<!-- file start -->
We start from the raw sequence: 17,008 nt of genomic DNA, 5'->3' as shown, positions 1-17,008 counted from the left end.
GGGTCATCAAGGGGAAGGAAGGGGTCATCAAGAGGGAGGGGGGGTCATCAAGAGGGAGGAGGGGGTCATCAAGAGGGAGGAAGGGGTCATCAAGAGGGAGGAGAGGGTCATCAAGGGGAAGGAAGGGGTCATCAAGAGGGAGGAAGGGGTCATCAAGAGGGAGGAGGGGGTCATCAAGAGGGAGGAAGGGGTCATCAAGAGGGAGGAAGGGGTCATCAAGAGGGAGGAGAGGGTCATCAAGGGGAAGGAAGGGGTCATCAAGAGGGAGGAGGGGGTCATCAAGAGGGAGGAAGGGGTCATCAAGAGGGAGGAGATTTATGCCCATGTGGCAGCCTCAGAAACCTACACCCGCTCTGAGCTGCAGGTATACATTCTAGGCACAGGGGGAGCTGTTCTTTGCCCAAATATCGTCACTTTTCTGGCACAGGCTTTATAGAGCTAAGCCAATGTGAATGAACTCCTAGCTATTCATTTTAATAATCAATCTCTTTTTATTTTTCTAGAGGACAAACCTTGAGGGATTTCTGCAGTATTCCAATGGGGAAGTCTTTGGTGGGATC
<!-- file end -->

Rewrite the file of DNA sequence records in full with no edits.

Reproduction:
We start from the raw sequence: 17,008 nt of genomic DNA, 5'->3' as shown, positions 1-17,008 counted from the left end.
GGGTCATCAAGGGGAAGGAAGGGGTCATCAAGAGGGAGGGGGGGTCATCAAGAGGGAGGAGGGGGTCATCAAGAGGGAGGAAGGGGTCATCAAGAGGGAGGAGAGGGTCATCAAGGGGAAGGAAGGGGTCATCAAGAGGGAGGAAGGGGTCATCAAGAGGGAGGAGGGGGTCATCAAGAGGGAGGAAGGGGTCATCAAGAGGGAGGAAGGGGTCATCAAGAGGGAGGAGAGGGTCATCAAGGGGAAGGAAGGGGTCATCAAGAGGGAGGAGGGGGTCATCAAGAGGGAGGAAGGGGTCATCAAGAGGGAGGAGATTTATGCCCATGTGGCAGCCTCAGAAACCTACACCCGCTCTGAGCTGCAGGTATACATTCTAGGCACAGGGGGAGCTGTTCTTTGCCCAAATATCGTCACTTTTCTGGCACAGGCTTTATAGAGCTAAGCCAATGTGAATGAACTCCTAGCTATTCATTTTAATAATCAATCTCTTTTTATTTTTCTAGAGGACAAACCTTGAGGGATTTCTGCAGTATTCCAATGGGGAAGTCTTTGGTGGGATC